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Sports News

Golf: Australia looks to former cricket chief Sutherland for revival

SYDNEY (Reuters) - Golf Australia appointed James Sutherland as its new chief executive on Monday, looking to the long-serving former national cricket head to revive a sport long on pedigree but struggling in an increasingly competitive environment.

Cricket Australia chief executive James Sutherland talks during a news conference at a hotel, in Sandton, South Africa March 27, 2018. REUTERS/Siphiwe Sibeko/Files

Sutherland, chief executive at Cricket Australia for 17 years until late 2018, replaces Stephen Pitt, who resigned in February after 11 years in the job.

“James has a resume that is long and distinguished and I’m delighted that golf will be able to tap into his vast knowledge and resources as we push into a new era,” Golf Australia Chairman Andrew Newbold said in a statement.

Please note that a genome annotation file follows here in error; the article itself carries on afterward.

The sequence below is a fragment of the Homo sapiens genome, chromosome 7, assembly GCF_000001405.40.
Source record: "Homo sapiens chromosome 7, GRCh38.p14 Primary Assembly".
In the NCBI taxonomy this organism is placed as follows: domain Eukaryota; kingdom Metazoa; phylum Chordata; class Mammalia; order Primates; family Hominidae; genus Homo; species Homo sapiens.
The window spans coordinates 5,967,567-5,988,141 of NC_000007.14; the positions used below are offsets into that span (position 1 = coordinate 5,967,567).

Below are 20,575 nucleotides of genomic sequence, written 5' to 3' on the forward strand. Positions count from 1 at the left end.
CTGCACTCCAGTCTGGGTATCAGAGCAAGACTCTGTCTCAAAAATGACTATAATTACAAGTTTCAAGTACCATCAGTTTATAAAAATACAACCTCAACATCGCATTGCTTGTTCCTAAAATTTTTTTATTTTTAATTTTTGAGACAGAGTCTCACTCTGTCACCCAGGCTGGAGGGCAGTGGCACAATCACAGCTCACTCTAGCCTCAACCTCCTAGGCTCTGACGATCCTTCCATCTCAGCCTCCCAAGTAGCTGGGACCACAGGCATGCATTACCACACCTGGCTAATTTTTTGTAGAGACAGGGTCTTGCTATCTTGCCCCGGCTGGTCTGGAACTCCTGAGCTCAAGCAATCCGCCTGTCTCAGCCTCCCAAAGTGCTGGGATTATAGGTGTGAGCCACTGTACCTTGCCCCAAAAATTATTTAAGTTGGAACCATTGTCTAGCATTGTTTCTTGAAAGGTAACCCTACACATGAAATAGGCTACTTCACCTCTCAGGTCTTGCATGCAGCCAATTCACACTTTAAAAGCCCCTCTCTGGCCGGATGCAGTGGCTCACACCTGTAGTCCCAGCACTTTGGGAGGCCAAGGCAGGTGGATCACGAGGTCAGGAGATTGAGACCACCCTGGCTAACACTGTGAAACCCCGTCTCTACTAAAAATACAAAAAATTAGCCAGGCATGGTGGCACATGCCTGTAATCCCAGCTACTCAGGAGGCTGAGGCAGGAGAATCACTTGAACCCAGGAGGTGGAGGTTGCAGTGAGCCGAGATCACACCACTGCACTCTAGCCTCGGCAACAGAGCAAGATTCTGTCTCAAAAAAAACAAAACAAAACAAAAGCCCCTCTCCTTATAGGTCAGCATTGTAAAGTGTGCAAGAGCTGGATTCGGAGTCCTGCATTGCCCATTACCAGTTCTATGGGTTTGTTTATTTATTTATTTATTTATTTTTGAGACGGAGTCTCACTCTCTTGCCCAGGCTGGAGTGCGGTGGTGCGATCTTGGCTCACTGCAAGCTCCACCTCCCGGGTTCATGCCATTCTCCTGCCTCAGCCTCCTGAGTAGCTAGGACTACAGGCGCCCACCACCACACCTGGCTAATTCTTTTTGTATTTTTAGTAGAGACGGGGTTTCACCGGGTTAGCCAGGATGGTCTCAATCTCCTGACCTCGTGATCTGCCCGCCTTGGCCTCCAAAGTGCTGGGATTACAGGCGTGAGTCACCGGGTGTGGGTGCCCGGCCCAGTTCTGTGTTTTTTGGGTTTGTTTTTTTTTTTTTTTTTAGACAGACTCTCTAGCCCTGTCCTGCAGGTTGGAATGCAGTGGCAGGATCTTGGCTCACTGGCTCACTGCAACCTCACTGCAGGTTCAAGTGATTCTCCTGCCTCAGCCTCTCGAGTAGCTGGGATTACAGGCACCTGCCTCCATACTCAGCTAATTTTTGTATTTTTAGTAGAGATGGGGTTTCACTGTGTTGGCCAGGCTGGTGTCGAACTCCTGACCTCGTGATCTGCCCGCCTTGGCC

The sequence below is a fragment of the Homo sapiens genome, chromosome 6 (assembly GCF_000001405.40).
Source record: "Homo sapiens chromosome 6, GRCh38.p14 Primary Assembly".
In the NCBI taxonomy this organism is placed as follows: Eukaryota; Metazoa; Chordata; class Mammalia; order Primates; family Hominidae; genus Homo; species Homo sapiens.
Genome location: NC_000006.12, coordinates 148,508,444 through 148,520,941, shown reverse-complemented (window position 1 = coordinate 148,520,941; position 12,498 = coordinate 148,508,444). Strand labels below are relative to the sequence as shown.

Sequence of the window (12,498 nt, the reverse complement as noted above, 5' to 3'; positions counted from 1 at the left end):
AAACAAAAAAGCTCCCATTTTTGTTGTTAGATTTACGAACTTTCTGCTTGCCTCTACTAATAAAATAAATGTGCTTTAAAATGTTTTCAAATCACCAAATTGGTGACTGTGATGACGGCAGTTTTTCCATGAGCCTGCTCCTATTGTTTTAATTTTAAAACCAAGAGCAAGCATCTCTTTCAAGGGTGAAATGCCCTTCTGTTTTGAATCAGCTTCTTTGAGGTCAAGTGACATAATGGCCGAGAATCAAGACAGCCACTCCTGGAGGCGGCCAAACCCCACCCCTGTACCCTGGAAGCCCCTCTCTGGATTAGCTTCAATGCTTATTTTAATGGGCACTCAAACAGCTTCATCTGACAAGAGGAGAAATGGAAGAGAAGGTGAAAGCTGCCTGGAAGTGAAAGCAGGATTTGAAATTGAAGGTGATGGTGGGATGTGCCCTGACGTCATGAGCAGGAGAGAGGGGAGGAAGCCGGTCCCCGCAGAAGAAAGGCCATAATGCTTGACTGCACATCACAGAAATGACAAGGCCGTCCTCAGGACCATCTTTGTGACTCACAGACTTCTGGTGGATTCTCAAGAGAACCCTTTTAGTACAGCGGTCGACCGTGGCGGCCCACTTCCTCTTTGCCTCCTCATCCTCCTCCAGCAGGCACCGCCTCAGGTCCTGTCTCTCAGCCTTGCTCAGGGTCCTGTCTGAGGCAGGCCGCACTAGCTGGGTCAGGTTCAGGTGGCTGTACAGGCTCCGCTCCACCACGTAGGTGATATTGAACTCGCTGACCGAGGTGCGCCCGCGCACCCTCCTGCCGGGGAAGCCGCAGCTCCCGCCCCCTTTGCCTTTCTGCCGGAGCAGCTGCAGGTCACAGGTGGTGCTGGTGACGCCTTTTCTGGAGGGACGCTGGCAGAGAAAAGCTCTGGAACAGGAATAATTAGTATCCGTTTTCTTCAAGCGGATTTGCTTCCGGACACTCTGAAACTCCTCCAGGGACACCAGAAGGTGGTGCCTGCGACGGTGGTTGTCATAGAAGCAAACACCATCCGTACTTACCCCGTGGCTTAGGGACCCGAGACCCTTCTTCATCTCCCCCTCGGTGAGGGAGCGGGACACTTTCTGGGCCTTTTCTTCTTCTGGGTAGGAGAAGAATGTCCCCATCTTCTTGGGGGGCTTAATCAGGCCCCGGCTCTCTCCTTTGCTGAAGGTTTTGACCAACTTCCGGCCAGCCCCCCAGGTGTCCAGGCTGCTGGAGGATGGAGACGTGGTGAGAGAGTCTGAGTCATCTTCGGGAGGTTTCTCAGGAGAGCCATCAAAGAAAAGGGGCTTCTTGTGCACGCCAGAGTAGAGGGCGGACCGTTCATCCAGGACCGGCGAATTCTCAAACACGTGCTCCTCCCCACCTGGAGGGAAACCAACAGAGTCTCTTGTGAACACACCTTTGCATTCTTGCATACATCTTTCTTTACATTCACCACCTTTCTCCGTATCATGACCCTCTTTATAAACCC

“One of the things that stands out to me was when I saw the (Melbourne Cricket Ground) filled with almost 100,000 people to watch the final of the Women’s T20 World Cup this year, then contemplated the switch and modernising of goals and attitudes to have achieved that objective.

“He knows what excellent and elite look like, and I can’t wait for him to impart his vision on the broader golf industry.”

Australia has some 1,500 golf courses, including some of the finest in the world, around the nation and has produced 11 men’s major winners over the years, from Peter Thomson through Greg Norman to, most recently, Jason Day.

In the women’s game, Karrie Webb won the last of her seven majors in 2006 while Hannah Green is the country’s most recent major champion, winning last year’s Women’s PGA Championship.

With the major U.S. and European Tours moving ever further afield from their heartlands and now playing almost year-round seasons, however, Golf Australia has increasingly struggled for profile and to attract big names to its marquee tournaments.

“I’m genuinely excited to have the opportunity to work in golf, obviously for Golf Australia, but more importantly for the sport around the nation,” Sutherland said.

“These are challenging times for us all, but I know that Andrew and his board have positioned us well to cope now and thrive later.”

Reporting by Nick Mulvenney, editing by Peter Rutherford

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